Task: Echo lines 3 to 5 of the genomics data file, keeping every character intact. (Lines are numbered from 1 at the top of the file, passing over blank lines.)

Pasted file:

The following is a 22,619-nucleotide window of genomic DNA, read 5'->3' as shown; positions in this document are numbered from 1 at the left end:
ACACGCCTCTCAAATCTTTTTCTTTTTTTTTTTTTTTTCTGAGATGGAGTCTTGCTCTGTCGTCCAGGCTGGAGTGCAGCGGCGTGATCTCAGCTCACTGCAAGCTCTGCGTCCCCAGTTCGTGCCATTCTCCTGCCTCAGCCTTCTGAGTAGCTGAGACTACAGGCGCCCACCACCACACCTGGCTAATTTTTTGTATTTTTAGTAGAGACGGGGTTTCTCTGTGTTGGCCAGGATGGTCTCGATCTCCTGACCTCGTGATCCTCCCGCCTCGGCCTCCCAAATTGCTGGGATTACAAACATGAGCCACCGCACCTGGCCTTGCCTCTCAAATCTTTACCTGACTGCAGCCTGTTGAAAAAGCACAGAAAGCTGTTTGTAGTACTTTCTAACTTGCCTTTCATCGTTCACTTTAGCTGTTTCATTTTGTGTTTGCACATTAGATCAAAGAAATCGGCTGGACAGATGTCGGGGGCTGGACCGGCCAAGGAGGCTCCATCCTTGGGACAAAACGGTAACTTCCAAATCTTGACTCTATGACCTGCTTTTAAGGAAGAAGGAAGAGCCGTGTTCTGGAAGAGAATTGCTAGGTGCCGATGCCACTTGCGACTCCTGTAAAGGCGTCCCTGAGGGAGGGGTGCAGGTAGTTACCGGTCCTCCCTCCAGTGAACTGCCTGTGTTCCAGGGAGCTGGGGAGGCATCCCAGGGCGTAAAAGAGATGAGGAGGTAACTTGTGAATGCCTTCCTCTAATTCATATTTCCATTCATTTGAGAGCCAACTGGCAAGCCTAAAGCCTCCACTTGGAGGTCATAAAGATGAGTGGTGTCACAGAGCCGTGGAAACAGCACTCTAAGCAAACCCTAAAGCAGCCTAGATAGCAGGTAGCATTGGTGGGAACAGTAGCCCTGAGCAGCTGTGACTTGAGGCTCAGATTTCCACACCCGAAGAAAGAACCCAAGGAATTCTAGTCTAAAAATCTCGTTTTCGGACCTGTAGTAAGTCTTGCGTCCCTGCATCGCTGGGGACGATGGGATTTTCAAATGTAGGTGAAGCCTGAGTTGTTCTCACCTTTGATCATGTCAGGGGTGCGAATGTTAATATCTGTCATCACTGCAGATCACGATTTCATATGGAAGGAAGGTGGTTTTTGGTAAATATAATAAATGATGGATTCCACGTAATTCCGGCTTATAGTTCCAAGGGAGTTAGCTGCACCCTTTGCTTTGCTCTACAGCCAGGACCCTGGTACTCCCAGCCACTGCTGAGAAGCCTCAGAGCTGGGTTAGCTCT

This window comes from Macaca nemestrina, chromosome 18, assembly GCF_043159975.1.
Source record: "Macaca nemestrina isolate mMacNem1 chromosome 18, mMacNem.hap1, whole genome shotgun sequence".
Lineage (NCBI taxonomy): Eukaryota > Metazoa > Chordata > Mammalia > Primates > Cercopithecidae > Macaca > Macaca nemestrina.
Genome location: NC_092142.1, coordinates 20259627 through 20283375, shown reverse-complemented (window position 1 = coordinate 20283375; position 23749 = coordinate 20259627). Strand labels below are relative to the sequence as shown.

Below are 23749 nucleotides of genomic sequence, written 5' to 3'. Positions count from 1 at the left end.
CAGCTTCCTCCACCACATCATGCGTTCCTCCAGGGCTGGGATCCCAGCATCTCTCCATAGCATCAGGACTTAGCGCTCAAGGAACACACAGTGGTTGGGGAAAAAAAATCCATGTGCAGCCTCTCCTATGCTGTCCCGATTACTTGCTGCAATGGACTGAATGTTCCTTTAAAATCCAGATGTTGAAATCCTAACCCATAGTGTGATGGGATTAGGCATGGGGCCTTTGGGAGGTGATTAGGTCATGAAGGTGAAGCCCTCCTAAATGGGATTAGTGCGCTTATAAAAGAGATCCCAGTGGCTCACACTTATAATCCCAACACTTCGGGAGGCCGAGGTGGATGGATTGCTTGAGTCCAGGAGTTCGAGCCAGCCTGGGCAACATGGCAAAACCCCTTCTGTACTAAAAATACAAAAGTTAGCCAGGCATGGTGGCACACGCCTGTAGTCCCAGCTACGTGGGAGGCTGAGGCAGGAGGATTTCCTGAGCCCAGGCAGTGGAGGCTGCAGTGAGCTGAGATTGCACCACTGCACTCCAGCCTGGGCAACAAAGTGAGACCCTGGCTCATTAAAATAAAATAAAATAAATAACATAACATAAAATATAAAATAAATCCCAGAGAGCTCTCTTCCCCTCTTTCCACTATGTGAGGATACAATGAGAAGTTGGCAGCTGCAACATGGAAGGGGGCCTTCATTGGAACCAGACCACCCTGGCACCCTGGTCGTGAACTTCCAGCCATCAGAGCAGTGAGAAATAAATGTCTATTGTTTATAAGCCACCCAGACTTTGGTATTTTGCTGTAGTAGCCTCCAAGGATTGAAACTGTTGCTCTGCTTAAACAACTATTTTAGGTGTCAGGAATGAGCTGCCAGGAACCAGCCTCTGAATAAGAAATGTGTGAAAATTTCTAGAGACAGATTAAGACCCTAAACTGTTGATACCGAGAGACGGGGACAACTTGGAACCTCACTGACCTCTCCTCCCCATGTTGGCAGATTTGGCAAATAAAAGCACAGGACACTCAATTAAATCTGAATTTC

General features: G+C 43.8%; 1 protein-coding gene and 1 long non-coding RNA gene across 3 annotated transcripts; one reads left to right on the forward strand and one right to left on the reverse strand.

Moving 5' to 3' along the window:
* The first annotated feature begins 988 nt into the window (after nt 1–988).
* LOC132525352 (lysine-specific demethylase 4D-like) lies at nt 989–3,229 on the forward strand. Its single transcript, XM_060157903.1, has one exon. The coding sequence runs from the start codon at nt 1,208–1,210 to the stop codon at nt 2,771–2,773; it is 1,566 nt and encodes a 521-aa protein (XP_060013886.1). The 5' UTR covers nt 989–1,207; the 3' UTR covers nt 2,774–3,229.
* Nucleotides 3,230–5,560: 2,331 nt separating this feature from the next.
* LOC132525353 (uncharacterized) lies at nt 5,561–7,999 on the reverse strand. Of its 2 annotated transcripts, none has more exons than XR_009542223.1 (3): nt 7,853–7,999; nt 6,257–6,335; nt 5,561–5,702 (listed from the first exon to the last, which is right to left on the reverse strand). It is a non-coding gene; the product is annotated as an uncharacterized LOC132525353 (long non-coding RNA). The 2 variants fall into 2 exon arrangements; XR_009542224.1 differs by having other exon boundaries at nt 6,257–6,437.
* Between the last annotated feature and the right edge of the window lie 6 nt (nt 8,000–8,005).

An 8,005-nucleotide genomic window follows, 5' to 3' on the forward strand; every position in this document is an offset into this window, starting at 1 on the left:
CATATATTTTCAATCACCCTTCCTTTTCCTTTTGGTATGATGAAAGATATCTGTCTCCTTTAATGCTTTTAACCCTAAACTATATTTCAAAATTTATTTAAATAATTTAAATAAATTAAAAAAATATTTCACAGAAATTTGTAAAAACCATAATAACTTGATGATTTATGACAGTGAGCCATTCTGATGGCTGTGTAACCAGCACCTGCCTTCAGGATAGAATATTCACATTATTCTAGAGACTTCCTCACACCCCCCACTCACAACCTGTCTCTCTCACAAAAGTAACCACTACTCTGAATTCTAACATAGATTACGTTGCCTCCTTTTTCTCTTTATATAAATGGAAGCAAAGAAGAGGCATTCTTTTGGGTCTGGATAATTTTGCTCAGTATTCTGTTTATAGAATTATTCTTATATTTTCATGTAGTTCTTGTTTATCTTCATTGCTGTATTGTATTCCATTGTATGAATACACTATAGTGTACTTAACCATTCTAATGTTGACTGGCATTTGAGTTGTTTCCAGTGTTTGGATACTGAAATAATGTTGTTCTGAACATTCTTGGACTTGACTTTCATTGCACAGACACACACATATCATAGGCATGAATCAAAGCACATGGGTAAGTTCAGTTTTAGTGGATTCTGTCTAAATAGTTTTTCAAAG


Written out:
This window comes from Macaca nemestrina, chromosome 18, assembly GCF_043159975.1.
Source record: "Macaca nemestrina isolate mMacNem1 chromosome 18, mMacNem.hap1, whole genome shotgun sequence".
Lineage (NCBI taxonomy): Eukaryota > Metazoa > Chordata > Mammalia > Primates > Cercopithecidae > Macaca > Macaca nemestrina.